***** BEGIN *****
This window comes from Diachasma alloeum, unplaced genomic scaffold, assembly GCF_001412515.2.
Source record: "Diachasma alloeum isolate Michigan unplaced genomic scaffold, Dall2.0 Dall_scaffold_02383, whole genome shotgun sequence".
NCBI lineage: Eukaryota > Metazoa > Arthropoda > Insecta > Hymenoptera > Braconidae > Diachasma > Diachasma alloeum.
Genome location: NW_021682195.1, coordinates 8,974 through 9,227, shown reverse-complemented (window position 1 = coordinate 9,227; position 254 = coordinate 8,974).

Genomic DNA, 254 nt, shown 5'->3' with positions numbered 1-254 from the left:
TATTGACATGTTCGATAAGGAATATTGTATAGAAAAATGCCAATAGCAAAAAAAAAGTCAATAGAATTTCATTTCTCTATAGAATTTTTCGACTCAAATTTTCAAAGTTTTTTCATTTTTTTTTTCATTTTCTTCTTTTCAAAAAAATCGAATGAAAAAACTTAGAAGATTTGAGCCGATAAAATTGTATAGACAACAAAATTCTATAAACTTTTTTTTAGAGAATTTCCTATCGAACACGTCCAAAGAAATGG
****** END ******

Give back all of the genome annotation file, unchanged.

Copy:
This window comes from Diachasma alloeum, unplaced genomic scaffold, assembly GCF_001412515.2.
Source record: "Diachasma alloeum isolate Michigan unplaced genomic scaffold, Dall2.0 Dall_scaffold_02383, whole genome shotgun sequence".
NCBI lineage: Eukaryota > Metazoa > Arthropoda > Insecta > Hymenoptera > Braconidae > Diachasma > Diachasma alloeum.
Genome location: NW_021682195.1, coordinates 8,974 through 9,227, shown reverse-complemented (window position 1 = coordinate 9,227; position 254 = coordinate 8,974).

Genomic DNA, 254 nt, shown 5'->3' with positions numbered 1-254 from the left:
TATTGACATGTTCGATAAGGAATATTGTATAGAAAAATGCCAATAGCAAAAAAAAAGTCAATAGAATTTCATTTCTCTATAGAATTTTTCGACTCAAATTTTCAAAGTTTTTTCATTTTTTTTTTCATTTTCTTCTTTTCAAAAAAATCGAATGAAAAAACTTAGAAGATTTGAGCCGATAAAATTGTATAGACAACAAAATTCTATAAACTTTTTTTTAGAGAATTTCCTATCGAACACGTCCAAAGAAATGG